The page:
I made a conscious decision to keep my avatar the same. In fact, I use the exact same photo on every network I belong. People recognize images before they read names. The Easter Island photo I think is representative of what I’m doing and was taken early in my trip. For better or worse, I’m now the Easter Island guy. If I change it, people may not recognize me. I know that happens when people I follow change their avatar. I do however, change my location in Twitter every time I change cities. It is a great way to find other people on Twitter near where you are. I suppose I might change it in the future, but I don’t recommend constantly changing your image.

@urpisdream Any advice for people trying to figure out how they can start up their own ‘everywhere trip’?

Don’t put too much effort into planning. Reading and researching about where you want to go is fun, but trying not to set an extremely rigid schedule. The biggest trick is unwinding all the stuff in your life which will prevent you from going. Cars, jobs, mortgages, etc are all reasons people have for not traveling. The actual act of traveling is pretty simple. Conquering all the reasons for not going is the real accomplishment.

@kalpeshk What was your main motivation for the trip and the most significant realization from your travel so far?

The motivation was that I enjoyed traveling and I didn’t want to wait until I was facing death to go do the things I wanted to do. At this point in my life I could do it and enjoy it.

As for the realizations…well, there are a lot and it would be hard to summarize it in a few sentences. Without any explanation behind it here are a few: culture matters, everyone is proud of where they are from, most people are good, and nothing is as simple as it appears.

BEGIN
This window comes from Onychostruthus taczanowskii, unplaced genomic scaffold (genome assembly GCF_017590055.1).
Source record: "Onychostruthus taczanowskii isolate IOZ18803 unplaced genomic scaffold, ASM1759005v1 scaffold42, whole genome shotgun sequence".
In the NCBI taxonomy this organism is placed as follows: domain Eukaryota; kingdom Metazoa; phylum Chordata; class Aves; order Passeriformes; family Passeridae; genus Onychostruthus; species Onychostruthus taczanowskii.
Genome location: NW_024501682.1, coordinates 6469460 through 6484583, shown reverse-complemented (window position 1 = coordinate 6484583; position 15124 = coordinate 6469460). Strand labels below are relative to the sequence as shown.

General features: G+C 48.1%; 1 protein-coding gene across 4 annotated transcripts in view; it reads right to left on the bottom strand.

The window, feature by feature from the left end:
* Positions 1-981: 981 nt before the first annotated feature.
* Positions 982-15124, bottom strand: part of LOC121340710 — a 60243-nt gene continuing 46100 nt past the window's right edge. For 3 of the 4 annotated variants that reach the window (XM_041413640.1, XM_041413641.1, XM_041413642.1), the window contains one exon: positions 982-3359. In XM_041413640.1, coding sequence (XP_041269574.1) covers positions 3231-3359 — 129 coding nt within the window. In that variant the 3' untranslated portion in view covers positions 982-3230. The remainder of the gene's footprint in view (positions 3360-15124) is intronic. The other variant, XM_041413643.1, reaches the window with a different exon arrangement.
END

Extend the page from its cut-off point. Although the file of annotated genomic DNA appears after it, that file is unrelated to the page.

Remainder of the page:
For a more detailed explanation, you will have to buy the book :)

@rjhintz Where, if anywhere, do you take prophylactic medication for malaria? Have you had to pay bribes at borders?

I have been carrying around a bottle of Doxycycline since I started my trip. I took it in Papua New Guinea and the Solomon Islands but haven’t bothered taking it otherwise. It think it would be more important to use in Africa than the places I’ve been.

As for bribes, I haven’t had to pay any border bribes. If you look at the list of places I’ve been, a lot of the countries are Islands. Oddly enough, I’ve only had to make a few land crossings: Brunei to Malaysia, Singapore to Malaysia, Cambodia to Vietnam, Laos to Thailand, UAE to Oman. I also entered South Korea and Macau by boat. I think border bribes would be a bigger deal in Sub-Saharan Africa or Central Asia, which I haven’t visited yet.

@d_rjoseph alright, what kind of camera, memory card(s), and batteries do you use?